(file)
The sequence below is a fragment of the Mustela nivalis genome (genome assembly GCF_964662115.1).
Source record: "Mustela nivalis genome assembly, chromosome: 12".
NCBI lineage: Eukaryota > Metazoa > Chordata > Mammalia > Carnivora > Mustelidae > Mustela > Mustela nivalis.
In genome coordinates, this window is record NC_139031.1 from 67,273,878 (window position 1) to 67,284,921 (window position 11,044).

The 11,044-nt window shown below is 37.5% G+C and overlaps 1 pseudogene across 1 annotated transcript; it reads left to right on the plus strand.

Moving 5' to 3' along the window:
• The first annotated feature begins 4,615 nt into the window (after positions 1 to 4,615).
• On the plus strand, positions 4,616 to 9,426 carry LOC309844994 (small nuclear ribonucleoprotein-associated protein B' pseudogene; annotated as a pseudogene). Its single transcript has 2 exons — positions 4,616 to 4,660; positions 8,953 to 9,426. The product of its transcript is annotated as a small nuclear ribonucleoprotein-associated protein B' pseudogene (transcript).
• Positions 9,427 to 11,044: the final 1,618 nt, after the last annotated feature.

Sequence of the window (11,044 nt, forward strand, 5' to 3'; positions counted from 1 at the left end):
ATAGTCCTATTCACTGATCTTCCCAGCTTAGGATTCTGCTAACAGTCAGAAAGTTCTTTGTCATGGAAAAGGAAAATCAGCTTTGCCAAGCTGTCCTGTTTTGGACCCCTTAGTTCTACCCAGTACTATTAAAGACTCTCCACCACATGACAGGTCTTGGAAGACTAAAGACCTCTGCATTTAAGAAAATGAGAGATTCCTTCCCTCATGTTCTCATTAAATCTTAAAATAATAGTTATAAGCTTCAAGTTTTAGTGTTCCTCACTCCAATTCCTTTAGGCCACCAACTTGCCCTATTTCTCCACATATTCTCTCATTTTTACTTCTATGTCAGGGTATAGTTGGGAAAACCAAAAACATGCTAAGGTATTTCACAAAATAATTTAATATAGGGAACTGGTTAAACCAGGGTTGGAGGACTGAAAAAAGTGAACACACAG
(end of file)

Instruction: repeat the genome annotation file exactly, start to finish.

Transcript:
The sequence below is a fragment of the Mustela nivalis genome (genome assembly GCF_964662115.1).
Source record: "Mustela nivalis genome assembly, chromosome: 12".
NCBI lineage: Eukaryota > Metazoa > Chordata > Mammalia > Carnivora > Mustelidae > Mustela > Mustela nivalis.
In genome coordinates, this window is record NC_139031.1 from 67,273,878 (window position 1) to 67,284,921 (window position 11,044).

The 11,044-nt window shown below is 37.5% G+C and overlaps 1 pseudogene across 1 annotated transcript; it reads left to right on the plus strand.

Moving 5' to 3' along the window:
• The first annotated feature begins 4,615 nt into the window (after positions 1 to 4,615).
• On the plus strand, positions 4,616 to 9,426 carry LOC309844994 (small nuclear ribonucleoprotein-associated protein B' pseudogene; annotated as a pseudogene). Its single transcript has 2 exons — positions 4,616 to 4,660; positions 8,953 to 9,426. The product of its transcript is annotated as a small nuclear ribonucleoprotein-associated protein B' pseudogene (transcript).
• Positions 9,427 to 11,044: the final 1,618 nt, after the last annotated feature.

Sequence of the window (11,044 nt, forward strand, 5' to 3'; positions counted from 1 at the left end):
ATAGTCCTATTCACTGATCTTCCCAGCTTAGGATTCTGCTAACAGTCAGAAAGTTCTTTGTCATGGAAAAGGAAAATCAGCTTTGCCAAGCTGTCCTGTTTTGGACCCCTTAGTTCTACCCAGTACTATTAAAGACTCTCCACCACATGACAGGTCTTGGAAGACTAAAGACCTCTGCATTTAAGAAAATGAGAGATTCCTTCCCTCATGTTCTCATTAAATCTTAAAATAATAGTTATAAGCTTCAAGTTTTAGTGTTCCTCACTCCAATTCCTTTAGGCCACCAACTTGCCCTATTTCTCCACATATTCTCTCATTTTTACTTCTATGTCAGGGTATAGTTGGGAAAACCAAAAACATGCTAAGGTATTTCACAAAATAATTTAATATAGGGAACTGGTTAAACCAGGGTTGGAGGACTGAAAAAAGTGAACACACAG